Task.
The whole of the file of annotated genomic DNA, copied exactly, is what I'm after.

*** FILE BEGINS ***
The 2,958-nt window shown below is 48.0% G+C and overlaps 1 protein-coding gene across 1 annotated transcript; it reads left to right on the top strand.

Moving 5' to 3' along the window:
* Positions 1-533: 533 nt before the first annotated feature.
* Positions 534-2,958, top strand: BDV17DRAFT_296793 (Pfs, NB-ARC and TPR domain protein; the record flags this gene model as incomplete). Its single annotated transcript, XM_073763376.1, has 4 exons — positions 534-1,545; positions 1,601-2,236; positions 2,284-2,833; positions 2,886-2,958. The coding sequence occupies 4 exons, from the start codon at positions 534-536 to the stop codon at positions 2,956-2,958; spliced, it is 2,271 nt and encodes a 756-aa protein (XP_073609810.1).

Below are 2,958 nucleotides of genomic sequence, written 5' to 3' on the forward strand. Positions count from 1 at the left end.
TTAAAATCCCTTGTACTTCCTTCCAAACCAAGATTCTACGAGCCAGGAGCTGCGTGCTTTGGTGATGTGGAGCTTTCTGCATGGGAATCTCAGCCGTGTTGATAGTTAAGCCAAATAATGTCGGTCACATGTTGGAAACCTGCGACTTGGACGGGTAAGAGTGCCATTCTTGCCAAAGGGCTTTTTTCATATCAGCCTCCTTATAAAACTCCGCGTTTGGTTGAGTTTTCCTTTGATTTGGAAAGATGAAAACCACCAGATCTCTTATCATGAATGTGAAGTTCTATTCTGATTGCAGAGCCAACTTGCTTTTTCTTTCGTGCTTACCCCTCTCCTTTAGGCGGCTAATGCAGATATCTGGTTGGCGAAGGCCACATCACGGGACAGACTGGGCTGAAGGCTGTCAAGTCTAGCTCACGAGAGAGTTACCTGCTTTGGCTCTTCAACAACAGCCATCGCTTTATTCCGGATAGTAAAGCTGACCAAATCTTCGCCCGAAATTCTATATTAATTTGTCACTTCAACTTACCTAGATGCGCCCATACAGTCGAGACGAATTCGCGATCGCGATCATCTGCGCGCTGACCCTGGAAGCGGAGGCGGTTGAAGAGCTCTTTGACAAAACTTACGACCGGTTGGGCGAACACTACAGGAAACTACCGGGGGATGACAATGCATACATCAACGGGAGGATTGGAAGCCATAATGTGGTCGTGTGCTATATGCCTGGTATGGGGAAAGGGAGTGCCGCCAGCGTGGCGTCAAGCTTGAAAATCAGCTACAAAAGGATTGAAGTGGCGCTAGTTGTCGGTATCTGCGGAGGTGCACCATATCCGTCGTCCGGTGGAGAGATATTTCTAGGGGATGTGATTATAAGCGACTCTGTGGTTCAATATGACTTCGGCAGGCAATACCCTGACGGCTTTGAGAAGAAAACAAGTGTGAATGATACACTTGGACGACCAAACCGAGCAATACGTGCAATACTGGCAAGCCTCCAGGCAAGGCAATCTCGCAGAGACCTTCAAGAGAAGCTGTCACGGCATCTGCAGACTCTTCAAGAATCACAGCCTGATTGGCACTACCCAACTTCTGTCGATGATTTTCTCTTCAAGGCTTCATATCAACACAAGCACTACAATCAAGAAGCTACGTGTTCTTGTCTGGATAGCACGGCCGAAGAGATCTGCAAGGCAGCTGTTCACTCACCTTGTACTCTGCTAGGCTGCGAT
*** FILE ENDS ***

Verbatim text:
The 2,958-nt window shown below is 48.0% G+C and overlaps 1 protein-coding gene across 1 annotated transcript; it reads left to right on the top strand.

Moving 5' to 3' along the window:
* Positions 1-533: 533 nt before the first annotated feature.
* Positions 534-2,958, top strand: BDV17DRAFT_296793 (Pfs, NB-ARC and TPR domain protein; the record flags this gene model as incomplete). Its single annotated transcript, XM_073763376.1, has 4 exons — positions 534-1,545; positions 1,601-2,236; positions 2,284-2,833; positions 2,886-2,958. The coding sequence occupies 4 exons, from the start codon at positions 534-536 to the stop codon at positions 2,956-2,958; spliced, it is 2,271 nt and encodes a 756-aa protein (XP_073609810.1).

Below are 2,958 nucleotides of genomic sequence, written 5' to 3' on the forward strand. Positions count from 1 at the left end.
TTAAAATCCCTTGTACTTCCTTCCAAACCAAGATTCTACGAGCCAGGAGCTGCGTGCTTTGGTGATGTGGAGCTTTCTGCATGGGAATCTCAGCCGTGTTGATAGTTAAGCCAAATAATGTCGGTCACATGTTGGAAACCTGCGACTTGGACGGGTAAGAGTGCCATTCTTGCCAAAGGGCTTTTTTCATATCAGCCTCCTTATAAAACTCCGCGTTTGGTTGAGTTTTCCTTTGATTTGGAAAGATGAAAACCACCAGATCTCTTATCATGAATGTGAAGTTCTATTCTGATTGCAGAGCCAACTTGCTTTTTCTTTCGTGCTTACCCCTCTCCTTTAGGCGGCTAATGCAGATATCTGGTTGGCGAAGGCCACATCACGGGACAGACTGGGCTGAAGGCTGTCAAGTCTAGCTCACGAGAGAGTTACCTGCTTTGGCTCTTCAACAACAGCCATCGCTTTATTCCGGATAGTAAAGCTGACCAAATCTTCGCCCGAAATTCTATATTAATTTGTCACTTCAACTTACCTAGATGCGCCCATACAGTCGAGACGAATTCGCGATCGCGATCATCTGCGCGCTGACCCTGGAAGCGGAGGCGGTTGAAGAGCTCTTTGACAAAACTTACGACCGGTTGGGCGAACACTACAGGAAACTACCGGGGGATGACAATGCATACATCAACGGGAGGATTGGAAGCCATAATGTGGTCGTGTGCTATATGCCTGGTATGGGGAAAGGGAGTGCCGCCAGCGTGGCGTCAAGCTTGAAAATCAGCTACAAAAGGATTGAAGTGGCGCTAGTTGTCGGTATCTGCGGAGGTGCACCATATCCGTCGTCCGGTGGAGAGATATTTCTAGGGGATGTGATTATAAGCGACTCTGTGGTTCAATATGACTTCGGCAGGCAATACCCTGACGGCTTTGAGAAGAAAACAAGTGTGAATGATACACTTGGACGACCAAACCGAGCAATACGTGCAATACTGGCAAGCCTCCAGGCAAGGCAATCTCGCAGAGACCTTCAAGAGAAGCTGTCACGGCATCTGCAGACTCTTCAAGAATCACAGCCTGATTGGCACTACCCAACTTCTGTCGATGATTTTCTCTTCAAGGCTTCATATCAACACAAGCACTACAATCAAGAAGCTACGTGTTCTTGTCTGGATAGCACGGCCGAAGAGATCTGCAAGGCAGCTGTTCACTCACCTTGTACTCTGCTAGGCTGCGAT